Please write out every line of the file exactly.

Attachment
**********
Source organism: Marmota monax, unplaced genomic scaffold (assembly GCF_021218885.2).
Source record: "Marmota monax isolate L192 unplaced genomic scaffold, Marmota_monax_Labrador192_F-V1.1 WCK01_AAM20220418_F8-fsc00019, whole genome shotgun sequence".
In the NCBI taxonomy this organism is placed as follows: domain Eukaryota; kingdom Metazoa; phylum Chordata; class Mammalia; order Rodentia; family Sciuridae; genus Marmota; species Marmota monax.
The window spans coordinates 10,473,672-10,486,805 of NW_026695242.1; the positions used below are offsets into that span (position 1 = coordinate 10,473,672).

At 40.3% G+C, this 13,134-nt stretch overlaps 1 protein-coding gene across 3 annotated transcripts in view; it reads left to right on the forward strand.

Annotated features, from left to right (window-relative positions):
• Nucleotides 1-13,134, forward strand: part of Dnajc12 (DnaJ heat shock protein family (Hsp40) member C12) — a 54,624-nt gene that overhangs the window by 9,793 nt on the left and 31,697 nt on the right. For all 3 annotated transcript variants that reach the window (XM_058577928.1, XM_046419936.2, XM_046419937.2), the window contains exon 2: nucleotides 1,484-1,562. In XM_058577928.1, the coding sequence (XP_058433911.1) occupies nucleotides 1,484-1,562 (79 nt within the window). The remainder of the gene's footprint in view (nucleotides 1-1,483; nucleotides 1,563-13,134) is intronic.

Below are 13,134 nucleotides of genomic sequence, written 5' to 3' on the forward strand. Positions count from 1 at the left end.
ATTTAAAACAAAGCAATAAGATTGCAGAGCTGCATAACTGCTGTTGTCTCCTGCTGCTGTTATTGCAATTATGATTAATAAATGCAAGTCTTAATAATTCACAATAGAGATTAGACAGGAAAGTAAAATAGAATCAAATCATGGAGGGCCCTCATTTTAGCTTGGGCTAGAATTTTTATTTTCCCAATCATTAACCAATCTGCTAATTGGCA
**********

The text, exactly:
Source organism: Marmota monax, unplaced genomic scaffold (assembly GCF_021218885.2).
Source record: "Marmota monax isolate L192 unplaced genomic scaffold, Marmota_monax_Labrador192_F-V1.1 WCK01_AAM20220418_F8-fsc00019, whole genome shotgun sequence".
In the NCBI taxonomy this organism is placed as follows: domain Eukaryota; kingdom Metazoa; phylum Chordata; class Mammalia; order Rodentia; family Sciuridae; genus Marmota; species Marmota monax.
The window spans coordinates 10,473,672-10,486,805 of NW_026695242.1; the positions used below are offsets into that span (position 1 = coordinate 10,473,672).

At 40.3% G+C, this 13,134-nt stretch overlaps 1 protein-coding gene across 3 annotated transcripts in view; it reads left to right on the forward strand.

Annotated features, from left to right (window-relative positions):
• Nucleotides 1-13,134, forward strand: part of Dnajc12 (DnaJ heat shock protein family (Hsp40) member C12) — a 54,624-nt gene that overhangs the window by 9,793 nt on the left and 31,697 nt on the right. For all 3 annotated transcript variants that reach the window (XM_058577928.1, XM_046419936.2, XM_046419937.2), the window contains exon 2: nucleotides 1,484-1,562. In XM_058577928.1, the coding sequence (XP_058433911.1) occupies nucleotides 1,484-1,562 (79 nt within the window). The remainder of the gene's footprint in view (nucleotides 1-1,483; nucleotides 1,563-13,134) is intronic.

Below are 13,134 nucleotides of genomic sequence, written 5' to 3' on the forward strand. Positions count from 1 at the left end.
ATTTAAAACAAAGCAATAAGATTGCAGAGCTGCATAACTGCTGTTGTCTCCTGCTGCTGTTATTGCAATTATGATTAATAAATGCAAGTCTTAATAATTCACAATAGAGATTAGACAGGAAAGTAAAATAGAATCAAATCATGGAGGGCCCTCATTTTAGCTTGGGCTAGAATTTTTATTTTCCCAATCATTAACCAATCTGCTAATTGGCA